Last night marked the first “real” snow since my return to this coast. (It snowed briefly some weeks ago, but didn’t last the hour on the ground.)
This wasn’t an epic snowfall, but a few inches of powdery seasonal blessings now adorn the area, with tufts of green poking out here and there like five-o’clock shadow, a reminder of the season we haven’t actually left yet.
I spent yesterday cooking for a sick family that has occasioned to provide hospitality to me in my comings-and-goings over the last month or so. I prepared ground Icelandic mutton (an alarming five or so pounds of it) for a massive stew (sort of Mexi-Norse in nature) and some ramtacos. Six or seven people (plus a raven) were fed, amidst a flurry of coughs and fever-fueled conversational dalliances. And then everybody went to sleep– and the night belonged to me. (Or, more appropriately and far more accurately, I as ever belonged wholly to the night.)
Out of doors and into street and into trees and a recently decimated space where trees once stood, soon to be some awful roadside development, I went. Booted feet became bare, leathered coat became hung from friendly branch and I sprinted (well, hobbled swiftly) through the prologue to the coming season.
My skin remembered the snow, and it seemed to remember me, and it caught nicely in my beard and my hair was wet on returning, and my feet cold and I stepped on something hard and frozen and stabby hidden from sight but that is okay.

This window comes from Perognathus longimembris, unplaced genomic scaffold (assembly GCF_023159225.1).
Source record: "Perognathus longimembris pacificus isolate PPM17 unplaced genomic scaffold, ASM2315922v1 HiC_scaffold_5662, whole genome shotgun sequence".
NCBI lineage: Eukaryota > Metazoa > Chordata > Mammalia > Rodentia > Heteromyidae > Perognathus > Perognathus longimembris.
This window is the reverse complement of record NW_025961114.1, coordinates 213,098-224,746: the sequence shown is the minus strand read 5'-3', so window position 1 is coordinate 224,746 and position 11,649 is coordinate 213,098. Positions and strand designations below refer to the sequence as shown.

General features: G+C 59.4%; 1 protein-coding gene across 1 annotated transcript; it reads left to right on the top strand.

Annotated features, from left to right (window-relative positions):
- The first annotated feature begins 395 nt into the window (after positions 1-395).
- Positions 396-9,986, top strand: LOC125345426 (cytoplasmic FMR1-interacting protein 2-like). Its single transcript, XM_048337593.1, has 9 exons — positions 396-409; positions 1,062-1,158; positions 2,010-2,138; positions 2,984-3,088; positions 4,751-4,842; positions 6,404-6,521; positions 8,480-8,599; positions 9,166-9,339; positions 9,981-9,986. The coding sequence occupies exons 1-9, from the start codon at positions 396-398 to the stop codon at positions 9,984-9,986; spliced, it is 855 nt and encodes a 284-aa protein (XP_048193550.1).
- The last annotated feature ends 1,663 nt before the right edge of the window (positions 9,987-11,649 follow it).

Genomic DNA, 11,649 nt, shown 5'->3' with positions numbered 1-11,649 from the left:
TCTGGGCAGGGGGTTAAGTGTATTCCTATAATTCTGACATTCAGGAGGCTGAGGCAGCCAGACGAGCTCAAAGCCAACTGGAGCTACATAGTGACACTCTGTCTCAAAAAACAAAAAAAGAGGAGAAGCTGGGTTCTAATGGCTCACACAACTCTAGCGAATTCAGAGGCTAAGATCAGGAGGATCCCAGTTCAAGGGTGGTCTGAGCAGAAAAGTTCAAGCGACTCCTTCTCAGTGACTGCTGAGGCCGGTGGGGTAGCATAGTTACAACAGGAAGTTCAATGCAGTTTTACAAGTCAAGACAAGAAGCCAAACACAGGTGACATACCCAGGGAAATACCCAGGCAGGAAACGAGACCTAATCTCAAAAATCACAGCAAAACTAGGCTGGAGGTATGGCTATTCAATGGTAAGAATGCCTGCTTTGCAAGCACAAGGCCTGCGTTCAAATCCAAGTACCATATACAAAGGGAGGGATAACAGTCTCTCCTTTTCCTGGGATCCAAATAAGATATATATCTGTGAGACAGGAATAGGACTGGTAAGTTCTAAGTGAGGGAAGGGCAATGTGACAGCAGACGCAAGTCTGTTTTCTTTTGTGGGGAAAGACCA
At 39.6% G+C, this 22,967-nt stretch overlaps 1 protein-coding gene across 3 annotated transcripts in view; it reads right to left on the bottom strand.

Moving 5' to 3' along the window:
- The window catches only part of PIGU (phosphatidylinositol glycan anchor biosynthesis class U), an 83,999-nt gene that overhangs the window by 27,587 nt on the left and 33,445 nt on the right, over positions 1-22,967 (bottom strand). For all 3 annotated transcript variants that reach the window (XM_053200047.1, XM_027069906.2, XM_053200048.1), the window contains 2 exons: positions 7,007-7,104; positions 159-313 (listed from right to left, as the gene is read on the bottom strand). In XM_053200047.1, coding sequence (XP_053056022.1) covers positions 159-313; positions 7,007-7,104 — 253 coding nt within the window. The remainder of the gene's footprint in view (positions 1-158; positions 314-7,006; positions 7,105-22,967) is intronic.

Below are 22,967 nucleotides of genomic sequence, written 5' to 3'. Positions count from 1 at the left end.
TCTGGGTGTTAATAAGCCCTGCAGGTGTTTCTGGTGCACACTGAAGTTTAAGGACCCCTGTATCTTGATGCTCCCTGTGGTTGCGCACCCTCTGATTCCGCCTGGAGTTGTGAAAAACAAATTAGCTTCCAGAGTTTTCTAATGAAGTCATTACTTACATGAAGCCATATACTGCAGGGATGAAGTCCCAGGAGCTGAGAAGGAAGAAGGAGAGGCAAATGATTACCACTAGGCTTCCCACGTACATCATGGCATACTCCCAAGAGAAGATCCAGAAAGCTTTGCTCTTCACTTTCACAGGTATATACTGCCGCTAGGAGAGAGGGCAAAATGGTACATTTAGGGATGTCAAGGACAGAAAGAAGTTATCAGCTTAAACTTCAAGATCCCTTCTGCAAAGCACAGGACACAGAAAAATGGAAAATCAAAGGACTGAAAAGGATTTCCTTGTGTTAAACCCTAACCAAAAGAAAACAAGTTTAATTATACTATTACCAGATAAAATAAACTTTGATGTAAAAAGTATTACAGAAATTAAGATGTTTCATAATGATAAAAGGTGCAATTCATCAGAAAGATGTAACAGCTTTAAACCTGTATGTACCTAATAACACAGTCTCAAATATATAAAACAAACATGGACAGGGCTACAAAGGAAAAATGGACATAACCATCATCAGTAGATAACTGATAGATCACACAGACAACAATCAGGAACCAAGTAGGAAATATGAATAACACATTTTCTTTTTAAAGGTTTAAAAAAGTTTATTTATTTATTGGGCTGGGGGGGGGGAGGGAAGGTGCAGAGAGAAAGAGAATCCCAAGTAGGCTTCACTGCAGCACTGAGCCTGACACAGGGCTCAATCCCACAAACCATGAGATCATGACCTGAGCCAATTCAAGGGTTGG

This morning I woke up on a couch (thankfully sleeping indoors, given my wetted hair, which would have spelled doom for my own healthy outdoors for the eve) and made coffee for the same six or seven (minus the children who probably don’t need any more energy) and now I lend my (not obsolete) knowledge of technology to troubleshooting the home computer, whose operating system I will remove and replace with something less… Windows.
There is left-over lamb and I will prepare it and make one more meal for folks before I abscond from this place and head south, to pick up some animal transport kit and prepare for some Work.
My return to this coast was unexpected and therefore absent expectations, and the events that have unrolled and unfurled since touching down here have been similarly unpredictable. And yet each step, good or bad, communally warm or coldly solitary, has been accompanied by a knowing sense of home.
I am grateful for that, and humbled that the earth here saw fit to remember me, as well as the whitefall from the heavens.